Monday, September 13, 2010

Philip II, King of Spain

Philip II of Spain died on September 13, 1598 in Madrid and is buried in El Escorial.

His historical reputation might be exemplified by this site's judgment of his character: "Vain, bigoted, ruthless, ambitious"! He has certainly borne the brunt of the Black Legend of Spain. His failures (the Spanish Armada) are magnified while his successes (the Battle of Lepanto) are minimized. Philip ruled as absolutely as Louis XIV, except that his two great goals were the spread of Catholicism and the suppression of heresy. He used the Inquisition as the tool for the latter.

He also has his virtues: he was hard-working, a great patron of the arts, pious, generous, loyal, and courageous. (Any site that does not include the good with the bad obviously has an agenda!)

When Elizabeth I came to the throne he suggested himself as a consort (after having been married to her half-sister Mary I). Philip was not immediately her implacable enemy--he even argued against the attempts to depose her and excommunicate her before 1569-1570. It was only when the English pirates began to harrass Spanish ships and Elizabeth began to support the Protestant cause in his kingdom of the Netherlands--and after Mary, Queen of Scots was executed--that Philip planned the invasion of England with the Armada in 1588.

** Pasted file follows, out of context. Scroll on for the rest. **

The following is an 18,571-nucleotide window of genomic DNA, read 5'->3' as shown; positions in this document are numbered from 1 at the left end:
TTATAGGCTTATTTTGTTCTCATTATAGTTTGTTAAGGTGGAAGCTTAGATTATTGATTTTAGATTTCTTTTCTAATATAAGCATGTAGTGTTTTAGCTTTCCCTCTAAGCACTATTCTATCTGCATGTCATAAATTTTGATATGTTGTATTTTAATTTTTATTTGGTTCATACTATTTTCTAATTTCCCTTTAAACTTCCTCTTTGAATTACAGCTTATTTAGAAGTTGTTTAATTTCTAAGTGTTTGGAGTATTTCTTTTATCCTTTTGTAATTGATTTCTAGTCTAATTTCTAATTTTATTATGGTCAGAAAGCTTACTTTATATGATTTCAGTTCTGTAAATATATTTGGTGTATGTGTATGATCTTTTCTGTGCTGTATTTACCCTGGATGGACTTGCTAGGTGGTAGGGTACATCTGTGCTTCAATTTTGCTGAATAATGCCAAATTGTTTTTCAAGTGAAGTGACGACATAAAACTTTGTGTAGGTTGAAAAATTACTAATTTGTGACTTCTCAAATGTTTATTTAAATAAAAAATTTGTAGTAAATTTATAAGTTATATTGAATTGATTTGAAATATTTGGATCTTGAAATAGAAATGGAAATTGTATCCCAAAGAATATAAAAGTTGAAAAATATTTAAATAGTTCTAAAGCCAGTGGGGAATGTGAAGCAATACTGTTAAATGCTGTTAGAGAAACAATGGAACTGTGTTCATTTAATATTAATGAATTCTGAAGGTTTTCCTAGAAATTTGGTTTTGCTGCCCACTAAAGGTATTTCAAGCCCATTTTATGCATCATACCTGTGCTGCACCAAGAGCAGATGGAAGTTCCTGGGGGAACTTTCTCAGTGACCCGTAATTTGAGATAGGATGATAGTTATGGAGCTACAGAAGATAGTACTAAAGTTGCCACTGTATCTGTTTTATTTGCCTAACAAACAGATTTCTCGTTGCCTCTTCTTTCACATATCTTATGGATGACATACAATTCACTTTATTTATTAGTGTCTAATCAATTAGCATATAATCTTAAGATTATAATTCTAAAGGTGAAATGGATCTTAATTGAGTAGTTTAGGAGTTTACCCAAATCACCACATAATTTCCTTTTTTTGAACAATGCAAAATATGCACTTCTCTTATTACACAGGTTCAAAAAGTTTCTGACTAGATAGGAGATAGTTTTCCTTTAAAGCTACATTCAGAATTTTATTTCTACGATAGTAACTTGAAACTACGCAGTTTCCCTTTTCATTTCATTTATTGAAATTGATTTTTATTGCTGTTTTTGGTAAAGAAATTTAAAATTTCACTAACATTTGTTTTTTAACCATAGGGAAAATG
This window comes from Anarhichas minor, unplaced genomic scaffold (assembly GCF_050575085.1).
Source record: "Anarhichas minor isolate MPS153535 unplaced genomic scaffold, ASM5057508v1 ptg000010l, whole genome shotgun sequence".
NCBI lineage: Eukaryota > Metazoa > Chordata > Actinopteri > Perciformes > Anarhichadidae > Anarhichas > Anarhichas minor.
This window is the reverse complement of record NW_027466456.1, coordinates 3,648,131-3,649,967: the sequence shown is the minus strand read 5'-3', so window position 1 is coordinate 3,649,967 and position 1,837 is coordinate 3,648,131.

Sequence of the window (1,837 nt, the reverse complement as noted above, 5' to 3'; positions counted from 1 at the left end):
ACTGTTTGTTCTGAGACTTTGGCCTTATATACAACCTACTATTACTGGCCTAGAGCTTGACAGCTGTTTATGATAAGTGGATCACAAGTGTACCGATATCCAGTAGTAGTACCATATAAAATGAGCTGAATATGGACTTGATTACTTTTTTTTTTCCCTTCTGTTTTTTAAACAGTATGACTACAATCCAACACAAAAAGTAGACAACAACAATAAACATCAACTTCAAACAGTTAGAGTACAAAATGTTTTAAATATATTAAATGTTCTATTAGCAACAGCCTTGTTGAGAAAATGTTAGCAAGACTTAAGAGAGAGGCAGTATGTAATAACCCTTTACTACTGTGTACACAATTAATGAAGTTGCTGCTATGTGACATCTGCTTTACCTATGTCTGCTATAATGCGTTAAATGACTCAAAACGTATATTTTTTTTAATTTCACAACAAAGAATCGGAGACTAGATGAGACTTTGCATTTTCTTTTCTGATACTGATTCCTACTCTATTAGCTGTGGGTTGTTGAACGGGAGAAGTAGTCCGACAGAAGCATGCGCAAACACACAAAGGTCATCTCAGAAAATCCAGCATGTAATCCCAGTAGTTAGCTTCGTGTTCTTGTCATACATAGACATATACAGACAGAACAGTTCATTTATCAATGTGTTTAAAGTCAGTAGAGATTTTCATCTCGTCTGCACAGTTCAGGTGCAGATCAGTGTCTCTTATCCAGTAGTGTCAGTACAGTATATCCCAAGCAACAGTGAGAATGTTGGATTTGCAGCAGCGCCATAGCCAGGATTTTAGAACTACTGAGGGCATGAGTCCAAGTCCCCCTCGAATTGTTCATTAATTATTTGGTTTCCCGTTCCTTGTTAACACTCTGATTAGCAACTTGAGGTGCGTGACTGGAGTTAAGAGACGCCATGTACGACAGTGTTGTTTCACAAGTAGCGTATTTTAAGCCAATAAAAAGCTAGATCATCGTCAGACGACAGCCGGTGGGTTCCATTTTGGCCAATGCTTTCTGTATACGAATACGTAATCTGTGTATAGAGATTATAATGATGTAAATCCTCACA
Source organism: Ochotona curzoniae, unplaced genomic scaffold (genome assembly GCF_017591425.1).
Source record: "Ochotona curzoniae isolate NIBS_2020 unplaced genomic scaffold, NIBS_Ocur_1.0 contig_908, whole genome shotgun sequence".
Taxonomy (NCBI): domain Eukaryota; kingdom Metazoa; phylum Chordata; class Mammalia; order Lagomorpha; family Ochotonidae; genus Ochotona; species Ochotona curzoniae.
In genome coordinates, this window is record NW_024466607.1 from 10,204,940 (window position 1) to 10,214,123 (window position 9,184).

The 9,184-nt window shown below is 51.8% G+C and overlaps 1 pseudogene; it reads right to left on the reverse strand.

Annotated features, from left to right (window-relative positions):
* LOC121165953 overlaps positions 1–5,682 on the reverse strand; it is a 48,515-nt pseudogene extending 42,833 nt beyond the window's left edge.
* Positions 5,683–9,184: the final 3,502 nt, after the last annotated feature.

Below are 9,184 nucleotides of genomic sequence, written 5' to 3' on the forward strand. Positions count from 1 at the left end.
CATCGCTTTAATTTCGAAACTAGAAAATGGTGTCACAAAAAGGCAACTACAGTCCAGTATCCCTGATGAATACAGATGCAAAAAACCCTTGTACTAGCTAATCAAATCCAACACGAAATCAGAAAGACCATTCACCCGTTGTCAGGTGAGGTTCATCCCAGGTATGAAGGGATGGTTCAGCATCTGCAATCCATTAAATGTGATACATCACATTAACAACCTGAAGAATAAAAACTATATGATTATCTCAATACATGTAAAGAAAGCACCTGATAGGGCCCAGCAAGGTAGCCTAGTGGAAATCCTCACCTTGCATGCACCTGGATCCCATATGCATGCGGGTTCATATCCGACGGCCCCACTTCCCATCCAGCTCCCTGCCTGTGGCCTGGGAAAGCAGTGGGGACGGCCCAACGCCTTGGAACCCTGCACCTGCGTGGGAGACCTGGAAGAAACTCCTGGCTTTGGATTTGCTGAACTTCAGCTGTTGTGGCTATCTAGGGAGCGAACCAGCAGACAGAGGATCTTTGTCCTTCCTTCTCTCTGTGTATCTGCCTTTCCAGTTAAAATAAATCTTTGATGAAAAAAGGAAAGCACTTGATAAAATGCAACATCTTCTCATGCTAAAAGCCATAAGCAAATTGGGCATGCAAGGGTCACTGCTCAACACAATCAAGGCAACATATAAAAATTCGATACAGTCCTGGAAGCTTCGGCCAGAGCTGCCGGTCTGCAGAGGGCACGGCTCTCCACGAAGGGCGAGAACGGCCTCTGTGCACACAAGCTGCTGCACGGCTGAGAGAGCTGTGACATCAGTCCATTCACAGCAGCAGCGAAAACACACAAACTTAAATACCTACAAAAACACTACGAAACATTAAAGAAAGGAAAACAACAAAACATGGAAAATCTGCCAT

As Christopher Check points out on his CD set on the Battle of Lepanto, the failure of the Armada is well-known, while the success of the battle against the Turks in the Mediterranean is undiscovered. It is unfortunate that in admiring Elizabeth I or William the Silent, two of Philip II's opponents, some historians cannot also fairly evaluate him--as though admitting his efforts, successes, and good characteristics would somehow minimize the other leaders' stature.

1 comment:

  1. What I found very revealing, looking into the 'Aramada' affair, was how both countries reacted when it was over. King Philip took great care to recover his sailors and soldiers and provide them with support. The English sailors were kept shut up in their ships, stuck at dock, perishing from disease and manlutrition all because the government did not want to pay them off.